InsightsMarch 25, 2021

Climate Change and the U.S. Economic Future

The effects of climate change will be different across the country, with some of the worst impacts falling on already-disadvantaged regions, says Amir Jina of the University of Chicago and the Climate Impact Lab, in a new chapter for the Energy Policy Institute at the University of Chicago's new policy book.

The Changing Climate
Climate change is no longer a problem for the distant future. The effects of climate change are being seen and felt today. The average American experiences 20 percent more extremely hot days than they did two decades ago, and the last decade was the warmest on record. Hurricanes of all intensity categories have become more frequent, and the most extreme, Category 5, have doubled in frequency. If planet-warming emissions continue to rise at the same rate they have over the last few decades, by the end of this century there may be seven times more extremely hot days compared to today. In that scenario, nearly half of U.S. states could experience summer temperatures hotter than today’s summers in India or Egypt.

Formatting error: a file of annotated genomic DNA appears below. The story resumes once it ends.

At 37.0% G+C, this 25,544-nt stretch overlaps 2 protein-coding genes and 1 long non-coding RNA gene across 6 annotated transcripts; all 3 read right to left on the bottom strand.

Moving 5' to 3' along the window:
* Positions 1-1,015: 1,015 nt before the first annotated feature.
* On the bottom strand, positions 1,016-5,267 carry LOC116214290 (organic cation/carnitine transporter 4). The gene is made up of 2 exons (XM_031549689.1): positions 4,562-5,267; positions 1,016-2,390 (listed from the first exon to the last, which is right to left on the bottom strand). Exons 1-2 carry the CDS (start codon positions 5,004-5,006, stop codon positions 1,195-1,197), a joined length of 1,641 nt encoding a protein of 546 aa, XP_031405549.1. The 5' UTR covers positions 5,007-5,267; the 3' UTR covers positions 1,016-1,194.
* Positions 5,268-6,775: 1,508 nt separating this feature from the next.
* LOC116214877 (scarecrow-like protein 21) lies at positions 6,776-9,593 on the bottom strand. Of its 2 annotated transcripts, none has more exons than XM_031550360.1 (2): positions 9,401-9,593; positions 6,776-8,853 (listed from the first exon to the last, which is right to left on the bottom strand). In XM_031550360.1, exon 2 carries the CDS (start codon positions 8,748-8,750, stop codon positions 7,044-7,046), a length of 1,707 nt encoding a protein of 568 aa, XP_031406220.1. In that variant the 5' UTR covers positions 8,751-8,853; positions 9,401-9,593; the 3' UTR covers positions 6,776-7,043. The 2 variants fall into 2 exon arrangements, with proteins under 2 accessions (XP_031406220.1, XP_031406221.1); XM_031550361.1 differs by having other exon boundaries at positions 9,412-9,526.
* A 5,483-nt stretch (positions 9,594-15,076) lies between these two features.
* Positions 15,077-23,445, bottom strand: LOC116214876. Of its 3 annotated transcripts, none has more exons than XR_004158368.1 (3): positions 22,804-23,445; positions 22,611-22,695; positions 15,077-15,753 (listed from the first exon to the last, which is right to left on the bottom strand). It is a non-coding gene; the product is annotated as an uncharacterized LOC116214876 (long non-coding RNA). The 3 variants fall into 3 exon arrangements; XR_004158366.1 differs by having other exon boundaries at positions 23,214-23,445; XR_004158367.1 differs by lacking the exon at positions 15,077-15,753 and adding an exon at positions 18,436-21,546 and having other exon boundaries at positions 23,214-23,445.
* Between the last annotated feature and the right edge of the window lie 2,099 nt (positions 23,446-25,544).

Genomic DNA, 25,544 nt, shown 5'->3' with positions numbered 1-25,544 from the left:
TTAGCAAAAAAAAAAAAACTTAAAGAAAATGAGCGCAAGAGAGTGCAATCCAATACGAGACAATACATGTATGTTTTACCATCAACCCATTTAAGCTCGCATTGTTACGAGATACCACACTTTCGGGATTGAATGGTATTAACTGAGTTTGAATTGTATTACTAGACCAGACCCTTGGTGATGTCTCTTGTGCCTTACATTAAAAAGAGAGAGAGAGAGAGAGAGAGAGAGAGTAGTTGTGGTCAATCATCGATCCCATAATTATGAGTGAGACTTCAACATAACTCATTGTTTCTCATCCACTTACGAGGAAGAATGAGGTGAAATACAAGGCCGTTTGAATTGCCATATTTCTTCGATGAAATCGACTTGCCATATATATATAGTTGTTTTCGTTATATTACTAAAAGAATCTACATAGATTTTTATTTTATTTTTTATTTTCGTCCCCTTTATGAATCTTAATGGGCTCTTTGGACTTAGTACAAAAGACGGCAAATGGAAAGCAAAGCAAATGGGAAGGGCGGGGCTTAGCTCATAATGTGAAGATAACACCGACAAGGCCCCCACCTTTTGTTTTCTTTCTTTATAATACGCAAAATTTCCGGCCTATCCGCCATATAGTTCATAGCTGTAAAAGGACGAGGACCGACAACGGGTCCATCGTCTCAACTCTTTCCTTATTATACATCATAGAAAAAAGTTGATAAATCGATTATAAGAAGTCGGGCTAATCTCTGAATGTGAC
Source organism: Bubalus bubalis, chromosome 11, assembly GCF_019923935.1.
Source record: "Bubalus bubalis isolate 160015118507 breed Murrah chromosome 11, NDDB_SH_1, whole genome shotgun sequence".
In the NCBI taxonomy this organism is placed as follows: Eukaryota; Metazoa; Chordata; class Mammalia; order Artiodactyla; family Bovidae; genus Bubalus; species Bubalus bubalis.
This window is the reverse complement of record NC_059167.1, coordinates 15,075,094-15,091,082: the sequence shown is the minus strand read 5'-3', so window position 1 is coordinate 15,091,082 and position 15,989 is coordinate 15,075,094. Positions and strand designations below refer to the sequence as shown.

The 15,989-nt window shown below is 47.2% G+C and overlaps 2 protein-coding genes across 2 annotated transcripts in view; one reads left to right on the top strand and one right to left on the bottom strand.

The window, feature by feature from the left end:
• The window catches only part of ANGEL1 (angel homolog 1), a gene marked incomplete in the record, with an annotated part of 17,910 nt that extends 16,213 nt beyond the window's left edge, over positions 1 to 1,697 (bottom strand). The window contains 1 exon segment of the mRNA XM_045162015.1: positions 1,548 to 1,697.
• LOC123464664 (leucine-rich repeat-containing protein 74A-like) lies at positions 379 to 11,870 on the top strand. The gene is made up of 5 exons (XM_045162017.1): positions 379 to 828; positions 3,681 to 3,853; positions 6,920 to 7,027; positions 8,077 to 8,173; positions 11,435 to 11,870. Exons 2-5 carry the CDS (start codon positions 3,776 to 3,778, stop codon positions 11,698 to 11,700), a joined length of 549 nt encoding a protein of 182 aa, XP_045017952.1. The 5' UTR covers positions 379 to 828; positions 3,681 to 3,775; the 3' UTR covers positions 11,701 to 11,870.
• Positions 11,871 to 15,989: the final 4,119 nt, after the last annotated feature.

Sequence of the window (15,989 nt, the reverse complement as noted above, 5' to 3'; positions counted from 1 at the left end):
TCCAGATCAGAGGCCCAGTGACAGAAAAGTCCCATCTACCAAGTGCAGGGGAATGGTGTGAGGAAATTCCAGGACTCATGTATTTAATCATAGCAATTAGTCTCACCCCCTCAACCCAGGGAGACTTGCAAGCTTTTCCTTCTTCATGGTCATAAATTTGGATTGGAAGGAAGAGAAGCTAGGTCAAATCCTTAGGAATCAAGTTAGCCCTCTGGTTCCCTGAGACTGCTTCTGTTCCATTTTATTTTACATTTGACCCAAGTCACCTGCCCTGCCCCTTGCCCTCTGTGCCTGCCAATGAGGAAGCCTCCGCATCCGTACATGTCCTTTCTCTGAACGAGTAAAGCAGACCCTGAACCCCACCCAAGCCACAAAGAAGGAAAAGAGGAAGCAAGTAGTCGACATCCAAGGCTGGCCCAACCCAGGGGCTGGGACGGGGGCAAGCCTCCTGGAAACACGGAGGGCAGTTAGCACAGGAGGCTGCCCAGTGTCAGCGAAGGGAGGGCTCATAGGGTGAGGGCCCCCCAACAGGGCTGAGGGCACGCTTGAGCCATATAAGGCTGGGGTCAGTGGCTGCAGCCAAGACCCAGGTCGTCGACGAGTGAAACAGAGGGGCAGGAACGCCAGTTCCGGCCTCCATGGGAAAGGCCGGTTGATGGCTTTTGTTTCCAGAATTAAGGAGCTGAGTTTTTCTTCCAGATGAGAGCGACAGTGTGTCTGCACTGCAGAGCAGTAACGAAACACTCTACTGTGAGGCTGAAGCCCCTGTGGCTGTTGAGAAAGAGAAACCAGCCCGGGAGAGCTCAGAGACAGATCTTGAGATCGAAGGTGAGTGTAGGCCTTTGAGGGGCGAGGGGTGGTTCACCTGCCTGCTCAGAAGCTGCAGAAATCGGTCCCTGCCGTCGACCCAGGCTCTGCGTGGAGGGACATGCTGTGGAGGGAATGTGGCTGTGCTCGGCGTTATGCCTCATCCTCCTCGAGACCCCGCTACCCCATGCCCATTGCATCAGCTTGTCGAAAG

Economic Impact
Understanding the damages due to climate change at both national and local scales is important for assessing the benefits that will accrue from any policy that limits climate change, as well as for informing policies to adapt. As the global mean temperature rises, various sectors will be adversely impacted, such as agriculture, crime, coastal storms, energy, human mortality and labor. Taken together, these effects could cost roughly 0.7 percent of GDP for every 1°F increase in temperature on average. Overall, climate change will harm the U.S. economy, even with modest amounts of warming. The U.S. economy would stand to lose between about 1 percent to 4 percent of GDP annually by the end of the century through effects to mortality, labor and the energy sector alone under a high emissions scenario.

These effects, moreover, will not be felt equally. The poorest third of counties in the United States are projected to experience damages costing between 2 and 20 percent of county income under a high emissions scenario—much greater than the losses in the richest third, and substantially widening the income gap between rich and poor parts of the country. This will saddle those areas that may already have fewer resources to adapt with larger damages. Southern, coastal states will experience substantial, detrimental effects from climate change, including higher temperatures and exposure to enhanced coastal damages from storms and sea level rise. Colder, more northerly parts of the United States will experience fewer damaging effects from climate change. Though the impacts of climate change will be felt in some places more than others, no part of the country will be insulated. A hurricane in Florida or Texas still requires federal assistance, and a Midwestern heatwave with negative effects on agriculture will affect food prices in other parts of the country